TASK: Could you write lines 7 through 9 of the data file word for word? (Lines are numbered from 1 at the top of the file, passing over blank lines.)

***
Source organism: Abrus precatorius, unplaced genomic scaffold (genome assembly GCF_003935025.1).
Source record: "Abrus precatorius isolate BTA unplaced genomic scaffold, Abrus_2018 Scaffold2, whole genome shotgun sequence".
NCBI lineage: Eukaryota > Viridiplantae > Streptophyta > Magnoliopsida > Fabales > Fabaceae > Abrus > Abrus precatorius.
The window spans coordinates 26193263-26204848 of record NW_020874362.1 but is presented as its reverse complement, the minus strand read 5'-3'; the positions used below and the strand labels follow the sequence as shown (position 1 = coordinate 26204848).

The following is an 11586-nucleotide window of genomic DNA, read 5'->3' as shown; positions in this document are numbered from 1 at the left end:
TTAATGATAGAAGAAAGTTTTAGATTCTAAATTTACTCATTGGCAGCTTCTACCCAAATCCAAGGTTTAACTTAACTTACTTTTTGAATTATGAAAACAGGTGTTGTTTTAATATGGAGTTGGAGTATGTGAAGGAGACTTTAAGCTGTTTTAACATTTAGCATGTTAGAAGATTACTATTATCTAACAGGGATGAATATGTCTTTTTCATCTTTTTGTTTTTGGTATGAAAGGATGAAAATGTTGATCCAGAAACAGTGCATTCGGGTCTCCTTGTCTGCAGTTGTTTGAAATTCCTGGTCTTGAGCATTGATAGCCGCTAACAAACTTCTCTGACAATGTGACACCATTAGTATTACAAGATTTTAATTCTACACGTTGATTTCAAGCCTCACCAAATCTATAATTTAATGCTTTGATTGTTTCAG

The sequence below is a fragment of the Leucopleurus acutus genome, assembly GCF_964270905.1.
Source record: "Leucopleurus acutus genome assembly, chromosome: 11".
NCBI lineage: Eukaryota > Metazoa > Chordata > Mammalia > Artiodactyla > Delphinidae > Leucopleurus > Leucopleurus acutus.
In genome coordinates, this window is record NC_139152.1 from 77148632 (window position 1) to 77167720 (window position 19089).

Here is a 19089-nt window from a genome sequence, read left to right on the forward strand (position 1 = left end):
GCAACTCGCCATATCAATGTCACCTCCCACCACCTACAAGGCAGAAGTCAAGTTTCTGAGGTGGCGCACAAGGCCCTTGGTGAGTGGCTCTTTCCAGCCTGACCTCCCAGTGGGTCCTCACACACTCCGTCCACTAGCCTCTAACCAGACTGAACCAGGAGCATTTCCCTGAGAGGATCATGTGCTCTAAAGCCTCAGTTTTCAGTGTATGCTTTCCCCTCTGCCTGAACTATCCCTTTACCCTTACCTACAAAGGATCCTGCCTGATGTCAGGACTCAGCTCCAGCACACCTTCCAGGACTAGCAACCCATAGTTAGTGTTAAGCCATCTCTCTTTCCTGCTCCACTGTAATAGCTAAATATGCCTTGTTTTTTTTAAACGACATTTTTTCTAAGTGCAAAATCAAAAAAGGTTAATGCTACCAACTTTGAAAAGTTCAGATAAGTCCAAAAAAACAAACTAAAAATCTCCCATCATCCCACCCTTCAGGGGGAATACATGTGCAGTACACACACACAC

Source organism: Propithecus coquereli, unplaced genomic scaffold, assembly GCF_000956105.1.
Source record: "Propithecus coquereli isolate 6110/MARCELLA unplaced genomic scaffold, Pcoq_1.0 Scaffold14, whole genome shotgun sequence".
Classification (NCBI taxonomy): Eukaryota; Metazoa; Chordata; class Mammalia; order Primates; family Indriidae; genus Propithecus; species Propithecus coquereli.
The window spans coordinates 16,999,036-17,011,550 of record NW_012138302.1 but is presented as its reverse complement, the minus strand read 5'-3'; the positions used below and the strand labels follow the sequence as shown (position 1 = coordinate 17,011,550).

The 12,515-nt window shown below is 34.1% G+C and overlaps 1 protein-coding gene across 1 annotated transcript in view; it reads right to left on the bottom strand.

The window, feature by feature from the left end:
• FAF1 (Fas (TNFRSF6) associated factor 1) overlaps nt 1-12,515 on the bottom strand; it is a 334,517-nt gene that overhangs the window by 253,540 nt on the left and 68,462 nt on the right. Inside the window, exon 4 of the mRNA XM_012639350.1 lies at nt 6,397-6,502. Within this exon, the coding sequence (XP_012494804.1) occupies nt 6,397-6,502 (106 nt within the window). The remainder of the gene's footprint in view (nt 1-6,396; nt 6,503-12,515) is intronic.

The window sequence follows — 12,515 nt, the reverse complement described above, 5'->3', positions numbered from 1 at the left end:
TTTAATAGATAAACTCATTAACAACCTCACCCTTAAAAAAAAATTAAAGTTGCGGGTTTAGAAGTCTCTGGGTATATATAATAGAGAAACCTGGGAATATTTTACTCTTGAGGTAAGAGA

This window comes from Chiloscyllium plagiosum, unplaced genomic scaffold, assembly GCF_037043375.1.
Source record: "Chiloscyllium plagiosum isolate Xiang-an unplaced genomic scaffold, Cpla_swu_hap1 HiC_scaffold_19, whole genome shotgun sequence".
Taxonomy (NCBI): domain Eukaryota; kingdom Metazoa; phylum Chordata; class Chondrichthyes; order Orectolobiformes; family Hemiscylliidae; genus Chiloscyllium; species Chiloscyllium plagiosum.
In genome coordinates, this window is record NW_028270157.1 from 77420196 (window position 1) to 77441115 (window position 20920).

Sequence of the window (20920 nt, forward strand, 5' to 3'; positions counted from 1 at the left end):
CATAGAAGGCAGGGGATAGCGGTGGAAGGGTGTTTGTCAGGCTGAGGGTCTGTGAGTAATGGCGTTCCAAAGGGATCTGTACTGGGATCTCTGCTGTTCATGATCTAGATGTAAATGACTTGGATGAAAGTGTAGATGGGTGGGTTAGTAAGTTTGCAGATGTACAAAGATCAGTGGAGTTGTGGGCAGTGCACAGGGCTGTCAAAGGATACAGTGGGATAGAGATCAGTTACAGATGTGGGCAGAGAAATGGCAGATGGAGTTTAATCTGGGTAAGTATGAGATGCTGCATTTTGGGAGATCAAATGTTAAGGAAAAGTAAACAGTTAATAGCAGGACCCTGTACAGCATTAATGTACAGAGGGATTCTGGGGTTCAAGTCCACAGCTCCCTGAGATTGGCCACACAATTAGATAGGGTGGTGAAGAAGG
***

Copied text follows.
The sequence below is a fragment of the Leucopleurus acutus genome, assembly GCF_964270905.1.
Source record: "Leucopleurus acutus genome assembly, chromosome: 11".
NCBI lineage: Eukaryota > Metazoa > Chordata > Mammalia > Artiodactyla > Delphinidae > Leucopleurus > Leucopleurus acutus.